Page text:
19 May 2021

Preliminary results from a trial of more than 600 people are the first to show the benefits of combining different vaccines.




Even Partial COVID-19 Vaccination Protects Nursing Home Residents


17 May 2021

A CDC analysis has shown that a single dose of the Pfizer-BioNTech COVID-19 vaccine protected medically vulnerable nursing home residents as well as it did general adult populations that were evaluated in other efficacy and effectiveness studies.




Delayed Localized Hypersensitivity Reactions to the Moderna COVID-19 Vaccine


12 May 2021

The Moderna COVID-19 vaccine may cause a delayed localized hypersensitivity reaction with a median latency to onset of 7 days after vaccine administration. This pruritic and variably tender reaction has a median duration of 5 days, but may persist for up to 21 days, and may occur again and sooner after the second vaccine dose; no serious adverse events were observed in association with this cutaneous reaction to the Moderna COVID-19 vaccine.




The epidemiological impact of the NHS COVID-19 App


12 May 2021

The COVID-19 pandemic has seen digital contact tracing emerge around the world to help prevent spread of the disease. A mobile phone app records proximity events between app users, and when a user tests positive for COVID-19, their recent contacts can be notified instantly. Theoretical evidence has supported this new public health intervention1-6, but its epidemiological impact has remained uncertain7. Here we investigated the impact of the NHS COVID-19 app for England and Wales, from its launch on 24 September 2020 through to the end of December 2020. It was used regularly by approximately 16.5 million users (28% of the total population), and sent approximately 1.7 million exposure notifications: 4.4 per index case consenting to contact tracing. We estimated that the fraction of app-notified individuals subsequently showing symptoms and testing positive (the secondary attack rate, SAR) was 6.0%, comparable to the SAR for manually traced close contacts. We estimated the number of cases averted by the app using two complementary approaches. Modelling based on the notifications and SAR gave 284,000 (108,000-450,000), and statistical comparison of matched neighbouring local authorities gave 594,000 (317,000-914,000). Roughly one case was averted for each case consenting to notification of their contacts. We estimated that for every percentage point increase in app users, the number of cases can be reduced by 0.8% (modelling) or 2.3% (statistical analysis). These findings provide evidence for continued development and deployment of such apps in populations that are awaiting full protection from vaccines.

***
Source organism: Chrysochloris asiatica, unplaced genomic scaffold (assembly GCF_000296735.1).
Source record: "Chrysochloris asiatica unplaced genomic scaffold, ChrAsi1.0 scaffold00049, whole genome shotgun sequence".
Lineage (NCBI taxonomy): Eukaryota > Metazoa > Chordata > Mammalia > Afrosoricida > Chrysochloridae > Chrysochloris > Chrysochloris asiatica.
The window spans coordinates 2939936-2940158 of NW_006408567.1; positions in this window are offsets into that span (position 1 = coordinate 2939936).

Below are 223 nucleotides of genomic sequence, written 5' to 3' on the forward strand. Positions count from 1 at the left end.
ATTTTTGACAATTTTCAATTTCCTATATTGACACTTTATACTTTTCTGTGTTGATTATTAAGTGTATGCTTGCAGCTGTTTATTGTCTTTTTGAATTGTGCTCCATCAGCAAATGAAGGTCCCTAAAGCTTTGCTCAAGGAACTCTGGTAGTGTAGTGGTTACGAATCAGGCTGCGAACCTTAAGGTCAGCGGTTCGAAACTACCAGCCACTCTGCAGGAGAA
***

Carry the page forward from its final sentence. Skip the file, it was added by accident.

Preliminary Findings of mRNA Covid-19 Vaccine Safety in Pregnant Persons


22 Apr 2021

BACKGROUND Many pregnant persons in the United States are receiving messenger RNA (mRNA) coronavirus disease 2019 (Covid-19) vaccines, but data are limited on their safety in pregnancy. CONCLUSIONS Preliminary findings did not show obvious safety signals among pregnant persons who received mRNA Covid-19 vaccines. However, more longitudinal follow-up, including follow-up of large numbers of women vaccinated earlier in pregnancy, is necessary to inform maternal, pregnancy, and infant outcomes.